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+ False or not, the white-minority prediction has become a dominant political narrative — particularly insofar as Republicans exploit this characterization — and in the process this framing has become a central element in the worldview of many conservative whites.
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  How does the expectation of a majority-minority America affect the thinking of white Americans?
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- Maureen Craig at N.Y.U. and Jennifer Richeson, at Yale, reported in their 2018 paper “Majority No More? The Influence of Neighborhood Racial Diversity and Salient National Population Changes on Whites’ Perceptions of Racial Discrimination” that
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+ Maureen Craig at N.Y.U. and Jennifer Richeson at Yale reported in their 2018 paper “Majority No More? The Influence of Neighborhood Racial Diversity and Salient National Population Changes on Whites’ Perceptions of Racial Discrimination”:
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- Biden, more than either of his three Democratic predecessors — Jimmy Carter, Bill Clinton and Barack Obama — is putting this white reaction to the test.
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+ Biden, more than any of his three Democratic predecessors — Jimmy Carter, Bill Clinton and Barack Obama — is putting this white reaction to the test.
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- Not only is Biden actively supporting voting rights reform designed to protect and strengthen Black and Hispanic political participation, but he has taken assertive stands on racial issues, both in terms of appointments and in supporting racially targeted provisions in his stimulus and infrastructure legislation.
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+ Not only is Biden actively supporting voting rights reform designed to protect and strengthen Black and Hispanic political participation; he has also taken assertive stands on racial issues, both in terms of appointments and in supporting racially targeted provisions in his stimulus and infrastructure legislation.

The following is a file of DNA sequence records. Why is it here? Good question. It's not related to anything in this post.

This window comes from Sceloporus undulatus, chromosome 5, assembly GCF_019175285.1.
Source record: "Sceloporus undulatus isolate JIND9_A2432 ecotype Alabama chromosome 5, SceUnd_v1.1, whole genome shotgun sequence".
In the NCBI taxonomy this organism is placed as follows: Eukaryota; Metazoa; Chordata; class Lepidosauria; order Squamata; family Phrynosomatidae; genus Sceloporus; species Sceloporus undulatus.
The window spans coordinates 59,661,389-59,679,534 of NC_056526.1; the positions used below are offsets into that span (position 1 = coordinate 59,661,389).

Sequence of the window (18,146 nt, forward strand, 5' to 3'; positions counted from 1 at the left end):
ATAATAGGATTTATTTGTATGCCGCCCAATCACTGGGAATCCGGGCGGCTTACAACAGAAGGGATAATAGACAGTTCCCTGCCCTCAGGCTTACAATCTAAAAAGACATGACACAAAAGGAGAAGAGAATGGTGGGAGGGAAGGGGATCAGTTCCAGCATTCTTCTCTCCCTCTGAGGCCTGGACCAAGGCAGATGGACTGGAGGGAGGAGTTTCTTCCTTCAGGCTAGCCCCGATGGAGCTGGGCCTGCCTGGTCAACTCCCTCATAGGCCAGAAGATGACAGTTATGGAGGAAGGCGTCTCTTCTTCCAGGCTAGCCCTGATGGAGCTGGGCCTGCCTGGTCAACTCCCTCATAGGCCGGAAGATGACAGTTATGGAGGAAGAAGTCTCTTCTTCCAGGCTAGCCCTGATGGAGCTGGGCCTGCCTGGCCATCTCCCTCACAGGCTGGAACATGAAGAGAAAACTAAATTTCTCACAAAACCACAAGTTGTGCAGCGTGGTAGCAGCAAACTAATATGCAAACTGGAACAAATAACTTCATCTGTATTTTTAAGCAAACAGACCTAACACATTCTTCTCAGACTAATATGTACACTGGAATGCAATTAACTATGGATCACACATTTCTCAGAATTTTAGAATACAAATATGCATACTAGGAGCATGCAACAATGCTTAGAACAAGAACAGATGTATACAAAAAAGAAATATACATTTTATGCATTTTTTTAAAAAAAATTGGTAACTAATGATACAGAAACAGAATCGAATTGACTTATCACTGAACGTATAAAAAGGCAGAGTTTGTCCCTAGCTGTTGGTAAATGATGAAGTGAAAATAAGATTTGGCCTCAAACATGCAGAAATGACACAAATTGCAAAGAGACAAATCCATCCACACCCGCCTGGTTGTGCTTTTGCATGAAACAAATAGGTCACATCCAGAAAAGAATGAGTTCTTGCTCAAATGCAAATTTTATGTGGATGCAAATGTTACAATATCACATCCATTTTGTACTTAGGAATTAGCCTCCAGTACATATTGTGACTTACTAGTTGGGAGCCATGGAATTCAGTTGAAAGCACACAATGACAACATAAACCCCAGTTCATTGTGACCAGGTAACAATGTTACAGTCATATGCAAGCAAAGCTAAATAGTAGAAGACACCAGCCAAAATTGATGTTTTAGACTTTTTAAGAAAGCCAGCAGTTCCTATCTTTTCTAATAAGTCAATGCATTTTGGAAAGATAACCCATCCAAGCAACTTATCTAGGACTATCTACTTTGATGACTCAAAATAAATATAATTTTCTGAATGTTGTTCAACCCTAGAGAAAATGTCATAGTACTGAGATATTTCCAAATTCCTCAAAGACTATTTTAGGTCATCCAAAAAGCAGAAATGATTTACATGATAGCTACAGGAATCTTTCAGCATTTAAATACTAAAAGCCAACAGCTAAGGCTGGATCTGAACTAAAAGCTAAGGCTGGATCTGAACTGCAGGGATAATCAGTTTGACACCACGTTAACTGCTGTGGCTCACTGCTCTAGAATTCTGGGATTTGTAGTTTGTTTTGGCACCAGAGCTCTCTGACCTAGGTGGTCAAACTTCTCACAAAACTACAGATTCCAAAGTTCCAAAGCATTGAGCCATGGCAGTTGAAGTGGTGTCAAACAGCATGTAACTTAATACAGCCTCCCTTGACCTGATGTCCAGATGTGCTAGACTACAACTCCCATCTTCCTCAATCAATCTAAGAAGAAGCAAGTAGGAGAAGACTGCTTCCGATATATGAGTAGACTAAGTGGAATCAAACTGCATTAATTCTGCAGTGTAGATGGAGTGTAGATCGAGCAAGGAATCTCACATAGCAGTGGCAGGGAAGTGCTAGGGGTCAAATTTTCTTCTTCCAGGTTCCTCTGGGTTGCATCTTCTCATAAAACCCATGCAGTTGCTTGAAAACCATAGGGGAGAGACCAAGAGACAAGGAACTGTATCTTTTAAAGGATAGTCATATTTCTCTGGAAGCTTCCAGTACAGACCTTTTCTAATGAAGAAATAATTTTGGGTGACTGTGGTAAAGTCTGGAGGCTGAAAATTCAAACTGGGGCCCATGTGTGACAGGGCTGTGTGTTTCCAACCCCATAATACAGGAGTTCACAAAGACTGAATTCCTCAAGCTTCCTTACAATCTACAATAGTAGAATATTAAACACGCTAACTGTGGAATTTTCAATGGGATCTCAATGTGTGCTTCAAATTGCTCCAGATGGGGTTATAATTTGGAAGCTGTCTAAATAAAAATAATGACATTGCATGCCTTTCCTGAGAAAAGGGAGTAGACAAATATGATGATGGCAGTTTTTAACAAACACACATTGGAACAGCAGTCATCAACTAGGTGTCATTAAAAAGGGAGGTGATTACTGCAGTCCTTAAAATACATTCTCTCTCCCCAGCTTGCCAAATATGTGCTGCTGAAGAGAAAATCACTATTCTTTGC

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- The question for Biden is whether a Democrat can firm up the party’s multiracial coalition with a double-edged strategy. First, winning over enough working class whites by disbursing substantial benefits in his stimulus and infrastructure legislation; and, second, by targeting generous programs to racial and ethnic minorities to reduce disparities in income and education.
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+ The question for Biden is whether a Democrat can firm up the party’s multiracial coalition with a double-edged strategy: first, winning over enough working-class whites by disbursing substantial benefits in his stimulus and infrastructure legislation; and second, by targeting generous programs to racial and ethnic minorities to reduce disparities in income and education.
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- The underlying question is whether more white voters will turn against Biden in the 2022 midterm elections as they turned against Clinton in 1994 and Obama in 2010.
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+ The underlying question is whether more white voters will turn against Biden in the 2022 midterm elections, as they turned against Clinton in 1994 and Obama in 2010.
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  A large number of white people already believe that they suffer higher levels of discrimination than Black people and other minorities do.
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  Craig and Richeson write: